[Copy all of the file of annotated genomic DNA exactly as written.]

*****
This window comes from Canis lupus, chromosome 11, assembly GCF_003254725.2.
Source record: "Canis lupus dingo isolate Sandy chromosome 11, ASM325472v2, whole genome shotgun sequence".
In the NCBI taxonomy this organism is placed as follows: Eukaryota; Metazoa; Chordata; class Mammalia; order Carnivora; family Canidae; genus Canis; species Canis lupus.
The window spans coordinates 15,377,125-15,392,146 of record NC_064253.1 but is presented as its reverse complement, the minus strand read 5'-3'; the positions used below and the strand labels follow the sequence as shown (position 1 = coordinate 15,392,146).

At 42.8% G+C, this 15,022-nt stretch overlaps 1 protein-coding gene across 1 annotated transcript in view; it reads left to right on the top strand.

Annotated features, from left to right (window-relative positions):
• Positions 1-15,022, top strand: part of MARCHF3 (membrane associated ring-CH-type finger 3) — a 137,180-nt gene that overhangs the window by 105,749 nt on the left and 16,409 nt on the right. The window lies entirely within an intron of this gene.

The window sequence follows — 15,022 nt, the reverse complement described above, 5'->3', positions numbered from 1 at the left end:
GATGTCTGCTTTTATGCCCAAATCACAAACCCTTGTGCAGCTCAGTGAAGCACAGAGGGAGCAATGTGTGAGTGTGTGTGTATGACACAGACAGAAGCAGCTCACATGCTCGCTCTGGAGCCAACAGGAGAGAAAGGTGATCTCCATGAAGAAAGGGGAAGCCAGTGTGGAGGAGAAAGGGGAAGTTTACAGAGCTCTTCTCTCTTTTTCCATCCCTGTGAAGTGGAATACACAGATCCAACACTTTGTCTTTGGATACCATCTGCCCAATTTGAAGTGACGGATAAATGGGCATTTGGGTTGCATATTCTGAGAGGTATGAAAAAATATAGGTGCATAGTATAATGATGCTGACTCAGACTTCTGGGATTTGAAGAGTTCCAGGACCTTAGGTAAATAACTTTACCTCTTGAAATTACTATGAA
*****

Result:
This window comes from Canis lupus, chromosome 11, assembly GCF_003254725.2.
Source record: "Canis lupus dingo isolate Sandy chromosome 11, ASM325472v2, whole genome shotgun sequence".
In the NCBI taxonomy this organism is placed as follows: Eukaryota; Metazoa; Chordata; class Mammalia; order Carnivora; family Canidae; genus Canis; species Canis lupus.
The window spans coordinates 15,377,125-15,392,146 of record NC_064253.1 but is presented as its reverse complement, the minus strand read 5'-3'; the positions used below and the strand labels follow the sequence as shown (position 1 = coordinate 15,392,146).

At 42.8% G+C, this 15,022-nt stretch overlaps 1 protein-coding gene across 1 annotated transcript in view; it reads left to right on the top strand.

Annotated features, from left to right (window-relative positions):
• Positions 1-15,022, top strand: part of MARCHF3 (membrane associated ring-CH-type finger 3) — a 137,180-nt gene that overhangs the window by 105,749 nt on the left and 16,409 nt on the right. The window lies entirely within an intron of this gene.

The window sequence follows — 15,022 nt, the reverse complement described above, 5'->3', positions numbered from 1 at the left end:
GATGTCTGCTTTTATGCCCAAATCACAAACCCTTGTGCAGCTCAGTGAAGCACAGAGGGAGCAATGTGTGAGTGTGTGTGTATGACACAGACAGAAGCAGCTCACATGCTCGCTCTGGAGCCAACAGGAGAGAAAGGTGATCTCCATGAAGAAAGGGGAAGCCAGTGTGGAGGAGAAAGGGGAAGTTTACAGAGCTCTTCTCTCTTTTTCCATCCCTGTGAAGTGGAATACACAGATCCAACACTTTGTCTTTGGATACCATCTGCCCAATTTGAAGTGACGGATAAATGGGCATTTGGGTTGCATATTCTGAGAGGTATGAAAAAATATAGGTGCATAGTATAATGATGCTGACTCAGACTTCTGGGATTTGAAGAGTTCCAGGACCTTAGGTAAATAACTTTACCTCTTGAAATTACTATGAA